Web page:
Many coaches keep their clients on their back (in a supine position) when trying to activate the core, but for most, supine positions are not functional in daily activities, so most people do not benefit from workouts in this position. Consider your daily activities and create your core workouts based on exercises that will help you get the most out of training.

Standing up and using tools like free weights, medicine balls, and bands for isometric core exercises are a far more useful way to train the core and are essential when learning how to develop functional core strength.

Isometric and Dynamic Core Workouts

When developing the core, there are two foundational exercise types that should be used during training: dynamic and isometric core exercises.

Isometric Core Exercises

Isometric exercises are when muscles are activated and contracted, but no movement occurs. You’re holding a static position for several seconds or minutes at a time. Some effective isometric core exercises include:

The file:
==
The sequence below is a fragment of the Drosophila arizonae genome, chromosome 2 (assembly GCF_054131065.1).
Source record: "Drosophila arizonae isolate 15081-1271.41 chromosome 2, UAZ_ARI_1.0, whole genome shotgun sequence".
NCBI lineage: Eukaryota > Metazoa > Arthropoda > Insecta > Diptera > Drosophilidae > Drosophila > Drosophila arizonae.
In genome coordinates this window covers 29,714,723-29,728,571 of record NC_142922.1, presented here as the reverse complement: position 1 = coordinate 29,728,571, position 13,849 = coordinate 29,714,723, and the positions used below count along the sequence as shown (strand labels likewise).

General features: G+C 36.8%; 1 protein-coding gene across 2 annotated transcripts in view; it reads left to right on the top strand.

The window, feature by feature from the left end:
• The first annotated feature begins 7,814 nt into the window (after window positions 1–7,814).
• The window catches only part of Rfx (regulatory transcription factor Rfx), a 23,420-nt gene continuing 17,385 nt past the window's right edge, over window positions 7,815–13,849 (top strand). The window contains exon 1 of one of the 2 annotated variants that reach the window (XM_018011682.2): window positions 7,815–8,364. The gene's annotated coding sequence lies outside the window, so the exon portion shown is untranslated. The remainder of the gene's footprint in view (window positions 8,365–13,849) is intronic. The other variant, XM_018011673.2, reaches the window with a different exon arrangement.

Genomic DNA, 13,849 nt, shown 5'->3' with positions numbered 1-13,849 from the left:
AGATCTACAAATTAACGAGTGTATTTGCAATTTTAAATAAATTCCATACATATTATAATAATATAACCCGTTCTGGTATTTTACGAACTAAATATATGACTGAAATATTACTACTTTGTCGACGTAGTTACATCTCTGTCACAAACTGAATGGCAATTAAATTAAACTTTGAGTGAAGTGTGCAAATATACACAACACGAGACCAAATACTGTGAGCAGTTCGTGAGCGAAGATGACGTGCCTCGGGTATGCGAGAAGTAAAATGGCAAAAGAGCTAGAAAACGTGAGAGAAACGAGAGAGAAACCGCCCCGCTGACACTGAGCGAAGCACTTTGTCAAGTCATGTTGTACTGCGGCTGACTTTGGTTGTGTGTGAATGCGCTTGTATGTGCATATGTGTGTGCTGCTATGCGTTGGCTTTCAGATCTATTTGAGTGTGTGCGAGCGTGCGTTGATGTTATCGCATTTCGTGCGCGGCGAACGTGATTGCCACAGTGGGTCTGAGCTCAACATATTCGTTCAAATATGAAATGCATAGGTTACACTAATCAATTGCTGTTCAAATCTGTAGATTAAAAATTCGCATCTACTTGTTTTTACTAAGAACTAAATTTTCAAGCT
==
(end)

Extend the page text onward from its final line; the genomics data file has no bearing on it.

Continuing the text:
1. Place your hands or forearms on the floor at shoulder width with your feet stacked behind you. Your back should be extended and flat.
  2. Squeeze your glutes, strengthen your core, and hold.

Dip Hold

  1. Grab the bars of a dip machine or parallel bars.
  2. Lift yourself and extend your arms.
  3. Slowly lower yourself, bending your elbows while keeping your feet off the floor. You will need to bend your knees for this purpose.
  4. When your upper arms are parallel to the floor, hold the position. You'll want to keep your elbows tucked close to your sides and your forearms straight and strong.

Dynamic Core Exercises

Dynamic exercises are ones where the muscles shorten or lengthen to control movements. You are not in a stationary position. Often, these exercises are useful in simultaneously developing cardio strength. Some powerful dynamic core exercises include:

Plank Step Ups

  1. Start in a plank position in front of a low box, step, or plate.
  2. Maintain a straight back and squeeze your glutes.
  3. Move one hand onto the platform then back. This should be a slow and controlled movement. Once your hand is back in position, you've completed one rep. Switch to the other hand and follow the same process. Maintain a straight back and avoid rocking or shifting your weight from side to side.